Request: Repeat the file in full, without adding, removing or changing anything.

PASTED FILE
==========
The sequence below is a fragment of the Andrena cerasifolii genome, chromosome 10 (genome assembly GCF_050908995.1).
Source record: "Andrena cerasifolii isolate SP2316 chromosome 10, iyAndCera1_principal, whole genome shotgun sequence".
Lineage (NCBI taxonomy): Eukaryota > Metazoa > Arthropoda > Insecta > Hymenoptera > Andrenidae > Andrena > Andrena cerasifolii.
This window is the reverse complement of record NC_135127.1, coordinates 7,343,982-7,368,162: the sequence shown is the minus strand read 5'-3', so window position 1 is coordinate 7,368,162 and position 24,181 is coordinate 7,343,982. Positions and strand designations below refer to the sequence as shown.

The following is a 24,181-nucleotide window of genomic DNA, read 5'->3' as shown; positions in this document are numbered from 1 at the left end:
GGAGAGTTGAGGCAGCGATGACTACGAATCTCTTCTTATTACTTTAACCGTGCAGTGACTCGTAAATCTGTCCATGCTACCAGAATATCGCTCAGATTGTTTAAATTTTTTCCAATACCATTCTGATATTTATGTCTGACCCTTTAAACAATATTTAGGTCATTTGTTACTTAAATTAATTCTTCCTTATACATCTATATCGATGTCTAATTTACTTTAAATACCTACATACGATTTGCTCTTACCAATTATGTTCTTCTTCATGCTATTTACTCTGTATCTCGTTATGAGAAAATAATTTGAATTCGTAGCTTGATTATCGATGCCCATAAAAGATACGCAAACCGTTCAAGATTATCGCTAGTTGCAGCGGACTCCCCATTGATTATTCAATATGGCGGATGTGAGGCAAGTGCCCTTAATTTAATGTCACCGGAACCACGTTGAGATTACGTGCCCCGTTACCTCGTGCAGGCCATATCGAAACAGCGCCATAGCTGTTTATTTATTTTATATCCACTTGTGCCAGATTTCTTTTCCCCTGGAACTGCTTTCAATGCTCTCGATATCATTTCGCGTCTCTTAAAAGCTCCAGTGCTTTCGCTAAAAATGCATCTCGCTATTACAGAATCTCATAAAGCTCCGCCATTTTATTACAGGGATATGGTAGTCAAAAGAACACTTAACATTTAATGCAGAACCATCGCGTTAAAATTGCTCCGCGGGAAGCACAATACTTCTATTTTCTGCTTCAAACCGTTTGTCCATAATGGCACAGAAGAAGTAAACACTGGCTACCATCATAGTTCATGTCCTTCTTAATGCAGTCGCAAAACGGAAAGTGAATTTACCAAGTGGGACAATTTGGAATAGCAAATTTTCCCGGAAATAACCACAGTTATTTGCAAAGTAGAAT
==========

The sequence below is a fragment of the Andrena cerasifolii genome, chromosome 10 (genome assembly GCF_050908995.1).
Source record: "Andrena cerasifolii isolate SP2316 chromosome 10, iyAndCera1_principal, whole genome shotgun sequence".
Lineage (NCBI taxonomy): Eukaryota > Metazoa > Arthropoda > Insecta > Hymenoptera > Andrenidae > Andrena > Andrena cerasifolii.
This window is the reverse complement of record NC_135127.1, coordinates 7,343,982-7,368,162: the sequence shown is the minus strand read 5'-3', so window position 1 is coordinate 7,368,162 and position 24,181 is coordinate 7,343,982. Positions and strand designations below refer to the sequence as shown.

The following is a 24,181-nucleotide window of genomic DNA, read 5'->3' as shown; positions in this document are numbered from 1 at the left end:
GGAGAGTTGAGGCAGCGATGACTACGAATCTCTTCTTATTACTTTAACCGTGCAGTGACTCGTAAATCTGTCCATGCTACCAGAATATCGCTCAGATTGTTTAAATTTTTTCCAATACCATTCTGATATTTATGTCTGACCCTTTAAACAATATTTAGGTCATTTGTTACTTAAATTAATTCTTCCTTATACATCTATATCGATGTCTAATTTACTTTAAATACCTACATACGATTTGCTCTTACCAATTATGTTCTTCTTCATGCTATTTACTCTGTATCTCGTTATGAGAAAATAATTTGAATTCGTAGCTTGATTATCGATGCCCATAAAAGATACGCAAACCGTTCAAGATTATCGCTAGTTGCAGCGGACTCCCCATTGATTATTCAATATGGCGGATGTGAGGCAAGTGCCCTTAATTTAATGTCACCGGAACCACGTTGAGATTACGTGCCCCGTTACCTCGTGCAGGCCATATCGAAACAGCGCCATAGCTGTTTATTTATTTTATATCCACTTGTGCCAGATTTCTTTTCCCCTGGAACTGCTTTCAATGCTCTCGATATCATTTCGCGTCTCTTAAAAGCTCCAGTGCTTTCGCTAAAAATGCATCTCGCTATTACAGAATCTCATAAAGCTCCGCCATTTTATTACAGGGATATGGTAGTCAAAAGAACACTTAACATTTAATGCAGAACCATCGCGTTAAAATTGCTCCGCGGGAAGCACAATACTTCTATTTTCTGCTTCAAACCGTTTGTCCATAATGGCACAGAAGAAGTAAACACTGGCTACCATCATAGTTCATGTCCTTCTTAATGCAGTCGCAAAACGGAAAGTGAATTTACCAAGTGGGACAATTTGGAATAGCAAATTTTCCCGGAAATAACCACAGTTATTTGCAAAGTAGAAT